July 18, 2024
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The Power of Silence

This time of year tends to be difficult for me. It reminds me of a dark period in my life. Seventeen years ago, four days before Pesach, I awoke in the morning, went into my parents’ bedroom, and found that my mother had suddenly left this world in the middle of the night. My father had been away on a business trip, my brother and his wife were at his in-laws, and I was alone with my mother.

The shock was overpowering. I had become engaged only a week before, and the words my mother shared with my wife on the previous Shabbos were suddenly startling and gave us an eerie feeling that we have to this day.

The trauma was intense, but that aspect of the story is for a different article. The pain of the loss was intensified through the abbreviated shiva period. I didn’t quite know what to expect when sitting shiva because I was in a whirlwind. I didn’t have time to think and feel, things were happening so quickly, with many people coming to pay a shiva call over three short days. Four days after my mother’s passing we were sitting at the Seder with what seemed to be many more questions than the “Mah Nishtana” offered on that difficult Pesach night.

Not many years later, my father suddenly left us after being hospitalized for just a few days. My brother and I were with him during his last traumatic and sudden moments. Needless to say, neither of my parents’ passings were “expected,” if that word is ever appropriate when speaking of death and loss. My father passed during the month of Shevat, and this time of the year, the period between both yahrtzeit’s gives me pause to reflect.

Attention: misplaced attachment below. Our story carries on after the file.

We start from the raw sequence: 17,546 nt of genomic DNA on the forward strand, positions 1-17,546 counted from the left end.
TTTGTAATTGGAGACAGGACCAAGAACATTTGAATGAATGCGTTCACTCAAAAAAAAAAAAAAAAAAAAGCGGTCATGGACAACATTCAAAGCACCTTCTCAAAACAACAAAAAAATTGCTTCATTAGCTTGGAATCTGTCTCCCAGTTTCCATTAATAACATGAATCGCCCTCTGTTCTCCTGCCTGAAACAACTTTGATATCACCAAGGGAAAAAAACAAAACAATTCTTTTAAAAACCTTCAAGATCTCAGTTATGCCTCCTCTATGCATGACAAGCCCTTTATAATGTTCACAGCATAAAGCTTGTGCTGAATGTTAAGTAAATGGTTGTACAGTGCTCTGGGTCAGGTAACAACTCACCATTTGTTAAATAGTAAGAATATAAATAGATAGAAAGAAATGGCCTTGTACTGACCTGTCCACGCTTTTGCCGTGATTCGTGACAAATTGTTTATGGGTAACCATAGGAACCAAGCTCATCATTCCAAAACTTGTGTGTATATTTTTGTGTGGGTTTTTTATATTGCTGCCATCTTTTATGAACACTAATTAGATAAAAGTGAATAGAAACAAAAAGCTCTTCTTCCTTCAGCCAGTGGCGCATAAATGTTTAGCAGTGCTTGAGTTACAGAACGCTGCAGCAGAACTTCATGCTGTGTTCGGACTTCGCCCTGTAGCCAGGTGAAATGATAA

I look back at both shiva experiences and find a common thread. After spending more than a decade of my life in the rabbinate I have pushed myself to write about an issue that transcends any specific community, or any particular shiva, yet remains very important to me. Pirkei Avos teaches that the recipe for chochma, for wisdom, is silence. Shiva is a mourning process that is supposed to be driven and guided by the mourners themselves. The Shulchan Aruch tells us that it is the avel (mourner) who may speak first, if he or she chooses to speak at all, but that one who has come to comfort an avel, should only react based on the avel’s behavior.